Four Unbreakable Rules for a New Business Start-Up

Posted on 5 May, 2016

Four Unbreakable Rules for a New Business Start-Up

Even if it’s true to say that half of all new start-ups fail within the first five years, what’s to say your start-up cannot fall on the other side of the fence? Beating the odds is most certainly possible and is something that so many plucky entrepreneurs are doing every day right now – building their own incredible success stories.

Exactly what it takes to breathe life into your own business dreams will vary in accordance with the specific nature of the start-up itself, your goals, current circumstances and so on. But in all instances across the board, there are certain tried and tested rules that must be acknowledged and followed to the letter.

Here’s a brief rundown of four to help get you started:

1 – Analyse Your Idea Objectively

First of all, it is important to remember that your emotional connection to the business you’re trying to kick-start makes it very difficult to review or evaluate its objectively. There are so many questions you need to ask yourself and brutal honesty is the only way to go. Are you genuinely passionate about your idea? Will people really be willing to pay for it? What will your customers get out of it? Are you offering a solution to a problem that actually exists? Is there any real need or demand for what you are doing? Is it useful, practical or nothing more than a novelty? If you cannot be objective, you may need to consult with someone who can be.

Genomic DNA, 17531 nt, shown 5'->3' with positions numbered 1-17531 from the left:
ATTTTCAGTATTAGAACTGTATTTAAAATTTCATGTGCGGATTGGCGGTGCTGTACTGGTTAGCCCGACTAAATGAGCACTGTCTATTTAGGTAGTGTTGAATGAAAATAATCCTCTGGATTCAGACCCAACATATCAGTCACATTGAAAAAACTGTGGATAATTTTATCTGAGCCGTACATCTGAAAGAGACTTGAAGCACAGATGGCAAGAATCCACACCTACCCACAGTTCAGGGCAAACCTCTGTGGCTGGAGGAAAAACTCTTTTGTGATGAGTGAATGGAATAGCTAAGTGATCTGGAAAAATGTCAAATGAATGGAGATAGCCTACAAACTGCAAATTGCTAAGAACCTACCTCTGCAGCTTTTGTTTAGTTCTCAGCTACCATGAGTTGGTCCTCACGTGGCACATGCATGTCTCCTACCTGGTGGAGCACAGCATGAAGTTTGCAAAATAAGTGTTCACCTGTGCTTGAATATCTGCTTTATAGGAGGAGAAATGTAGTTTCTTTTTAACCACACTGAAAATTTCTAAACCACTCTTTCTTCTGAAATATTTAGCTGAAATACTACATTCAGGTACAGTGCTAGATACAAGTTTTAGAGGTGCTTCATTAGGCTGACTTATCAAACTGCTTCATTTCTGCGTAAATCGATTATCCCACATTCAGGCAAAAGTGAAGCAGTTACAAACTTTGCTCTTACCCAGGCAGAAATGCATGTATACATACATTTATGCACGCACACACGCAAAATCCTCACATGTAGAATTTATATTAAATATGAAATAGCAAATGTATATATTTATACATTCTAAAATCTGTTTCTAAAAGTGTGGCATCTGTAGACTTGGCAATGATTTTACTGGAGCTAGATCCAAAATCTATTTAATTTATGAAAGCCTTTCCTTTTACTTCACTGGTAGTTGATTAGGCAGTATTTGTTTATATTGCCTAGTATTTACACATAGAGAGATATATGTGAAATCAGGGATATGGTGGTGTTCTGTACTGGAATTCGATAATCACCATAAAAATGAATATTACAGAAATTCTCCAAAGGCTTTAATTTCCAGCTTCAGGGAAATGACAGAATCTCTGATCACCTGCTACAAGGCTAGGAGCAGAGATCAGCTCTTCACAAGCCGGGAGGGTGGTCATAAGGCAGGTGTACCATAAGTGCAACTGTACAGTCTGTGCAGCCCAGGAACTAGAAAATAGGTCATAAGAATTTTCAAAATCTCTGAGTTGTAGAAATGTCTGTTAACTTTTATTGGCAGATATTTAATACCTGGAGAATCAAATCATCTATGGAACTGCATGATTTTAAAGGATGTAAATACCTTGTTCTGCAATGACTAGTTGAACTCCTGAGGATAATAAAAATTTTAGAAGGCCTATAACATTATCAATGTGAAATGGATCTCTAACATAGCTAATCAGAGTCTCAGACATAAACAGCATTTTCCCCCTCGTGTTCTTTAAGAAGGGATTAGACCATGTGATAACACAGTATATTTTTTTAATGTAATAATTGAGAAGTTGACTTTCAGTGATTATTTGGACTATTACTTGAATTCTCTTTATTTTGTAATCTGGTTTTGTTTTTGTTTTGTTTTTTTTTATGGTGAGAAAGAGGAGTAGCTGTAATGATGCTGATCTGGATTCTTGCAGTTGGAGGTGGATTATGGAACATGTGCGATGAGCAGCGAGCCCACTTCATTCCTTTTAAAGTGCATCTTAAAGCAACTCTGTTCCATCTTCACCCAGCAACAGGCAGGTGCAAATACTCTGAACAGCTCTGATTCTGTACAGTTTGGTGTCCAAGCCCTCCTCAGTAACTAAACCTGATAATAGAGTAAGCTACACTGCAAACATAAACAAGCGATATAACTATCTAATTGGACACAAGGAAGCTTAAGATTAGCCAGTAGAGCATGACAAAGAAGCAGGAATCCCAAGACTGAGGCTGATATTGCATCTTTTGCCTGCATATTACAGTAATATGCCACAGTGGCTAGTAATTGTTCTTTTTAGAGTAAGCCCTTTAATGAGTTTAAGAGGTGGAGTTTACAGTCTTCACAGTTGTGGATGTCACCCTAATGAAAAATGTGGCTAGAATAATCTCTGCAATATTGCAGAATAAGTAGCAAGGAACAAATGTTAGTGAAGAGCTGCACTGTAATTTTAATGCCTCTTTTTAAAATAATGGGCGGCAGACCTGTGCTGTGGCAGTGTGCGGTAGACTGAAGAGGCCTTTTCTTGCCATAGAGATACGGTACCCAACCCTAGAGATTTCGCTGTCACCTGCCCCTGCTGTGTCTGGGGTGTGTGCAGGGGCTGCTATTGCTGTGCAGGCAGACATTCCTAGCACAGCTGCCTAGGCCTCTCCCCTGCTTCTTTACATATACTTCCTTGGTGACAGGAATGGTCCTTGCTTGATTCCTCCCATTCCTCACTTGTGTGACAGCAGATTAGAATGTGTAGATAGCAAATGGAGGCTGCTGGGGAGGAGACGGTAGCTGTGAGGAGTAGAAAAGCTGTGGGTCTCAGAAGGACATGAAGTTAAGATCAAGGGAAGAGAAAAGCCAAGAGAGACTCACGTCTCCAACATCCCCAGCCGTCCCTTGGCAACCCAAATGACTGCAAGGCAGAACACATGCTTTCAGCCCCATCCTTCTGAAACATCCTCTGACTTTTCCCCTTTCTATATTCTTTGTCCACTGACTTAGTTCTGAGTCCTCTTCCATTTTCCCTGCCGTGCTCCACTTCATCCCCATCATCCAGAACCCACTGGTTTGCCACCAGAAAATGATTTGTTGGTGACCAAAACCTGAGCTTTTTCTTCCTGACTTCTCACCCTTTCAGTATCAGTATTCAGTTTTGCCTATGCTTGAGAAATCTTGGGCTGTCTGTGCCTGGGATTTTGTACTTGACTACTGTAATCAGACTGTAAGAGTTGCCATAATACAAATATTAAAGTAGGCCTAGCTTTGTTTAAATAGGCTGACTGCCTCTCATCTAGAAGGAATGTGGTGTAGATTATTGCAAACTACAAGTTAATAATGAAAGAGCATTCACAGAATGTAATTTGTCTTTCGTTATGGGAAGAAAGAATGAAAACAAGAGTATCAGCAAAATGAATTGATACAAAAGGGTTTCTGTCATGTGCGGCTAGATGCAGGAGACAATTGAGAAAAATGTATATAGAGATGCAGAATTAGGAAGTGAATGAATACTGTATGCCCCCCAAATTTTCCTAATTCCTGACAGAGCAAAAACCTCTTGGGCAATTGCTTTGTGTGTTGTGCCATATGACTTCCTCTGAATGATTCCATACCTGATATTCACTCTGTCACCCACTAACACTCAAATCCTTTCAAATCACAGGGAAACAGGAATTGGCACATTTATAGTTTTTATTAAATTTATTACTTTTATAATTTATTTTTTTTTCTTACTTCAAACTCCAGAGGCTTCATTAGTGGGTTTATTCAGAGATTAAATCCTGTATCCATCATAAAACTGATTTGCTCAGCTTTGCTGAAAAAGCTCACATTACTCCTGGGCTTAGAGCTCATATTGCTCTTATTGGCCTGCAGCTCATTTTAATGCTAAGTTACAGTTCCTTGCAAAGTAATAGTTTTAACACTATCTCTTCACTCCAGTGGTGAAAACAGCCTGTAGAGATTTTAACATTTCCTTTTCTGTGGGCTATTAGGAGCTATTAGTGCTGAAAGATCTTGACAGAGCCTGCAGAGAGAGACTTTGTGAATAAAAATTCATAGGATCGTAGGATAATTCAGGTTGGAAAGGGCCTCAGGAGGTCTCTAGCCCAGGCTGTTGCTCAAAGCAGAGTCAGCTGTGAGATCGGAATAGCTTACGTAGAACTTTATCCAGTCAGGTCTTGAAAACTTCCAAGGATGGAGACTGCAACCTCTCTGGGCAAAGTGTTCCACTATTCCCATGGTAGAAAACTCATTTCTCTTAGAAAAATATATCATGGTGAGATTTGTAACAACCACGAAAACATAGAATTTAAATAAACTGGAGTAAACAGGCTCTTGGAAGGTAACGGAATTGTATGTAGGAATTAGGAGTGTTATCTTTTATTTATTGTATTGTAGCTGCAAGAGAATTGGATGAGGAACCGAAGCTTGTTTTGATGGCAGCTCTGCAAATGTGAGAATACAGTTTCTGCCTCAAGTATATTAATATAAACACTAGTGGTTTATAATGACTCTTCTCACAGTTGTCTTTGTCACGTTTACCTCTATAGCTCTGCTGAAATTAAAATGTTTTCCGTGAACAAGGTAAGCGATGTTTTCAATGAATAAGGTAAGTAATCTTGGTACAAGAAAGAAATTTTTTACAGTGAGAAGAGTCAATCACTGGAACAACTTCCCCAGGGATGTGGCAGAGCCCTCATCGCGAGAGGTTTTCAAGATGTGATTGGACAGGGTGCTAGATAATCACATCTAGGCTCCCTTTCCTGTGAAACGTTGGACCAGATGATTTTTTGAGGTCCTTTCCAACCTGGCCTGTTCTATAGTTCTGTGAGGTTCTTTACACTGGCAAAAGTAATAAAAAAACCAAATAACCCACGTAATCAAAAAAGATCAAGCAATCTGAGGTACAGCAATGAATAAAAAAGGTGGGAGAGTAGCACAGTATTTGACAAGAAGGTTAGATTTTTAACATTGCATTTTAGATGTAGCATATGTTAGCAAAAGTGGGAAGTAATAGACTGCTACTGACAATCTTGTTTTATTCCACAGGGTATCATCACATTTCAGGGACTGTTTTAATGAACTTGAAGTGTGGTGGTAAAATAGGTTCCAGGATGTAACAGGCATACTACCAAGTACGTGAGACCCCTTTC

2 – Research Your Opportunity

Validating exactly how fantastic your idea is means carrying out extensive research, in order to ensure that the opportunity is valid. In this instance, you need to be looking at things like whether or not your chosen industry is currently in a state of growth or decline, along with exactly how large and immediately accessible the market is. The same also goes for your competitors – what kind of direct and indirect competition you expect to face from day one? Have you considered the development, delivery and price points of whatever it is you are selling? Have you considered every available market demographic?

3 – Get Ready for Action

The problem with most great ideas is that they remain nothing but great ideas. It takes serious guts, determination and dedication to actually execute and follow through with an idea – this making the difference between a successful business and the start-up that never was. Putting a plan into action means coming up with a comprehensive business plan and strategy, along with the human resources required to drive your business forward. Build a team comprised of those with just as much passion and commitment as you yourself, outsource anything to the experts you cannot tackle flawlessly in-house, seek advice from those who know and understand your niche and don’t be afraid to incentivise team members to inspire outstanding performance.

4 – Financial Projections

Last but not least, while it’s fair to say that cash is far from the be all and end all, it is impossible to survive if your finances flat-line. Quite tragically, a simple lack of money is the reason why 42% of start-ups fail – suffice to say you cannot become another statistic. Solid financial planning means working out how far your current cash will take you, when you will require further investment and where you intend to get it from, when you expect revenues to begin coming in, how you will deal with any shortfalls that may arise and more. If in doubt, consult with the experts.

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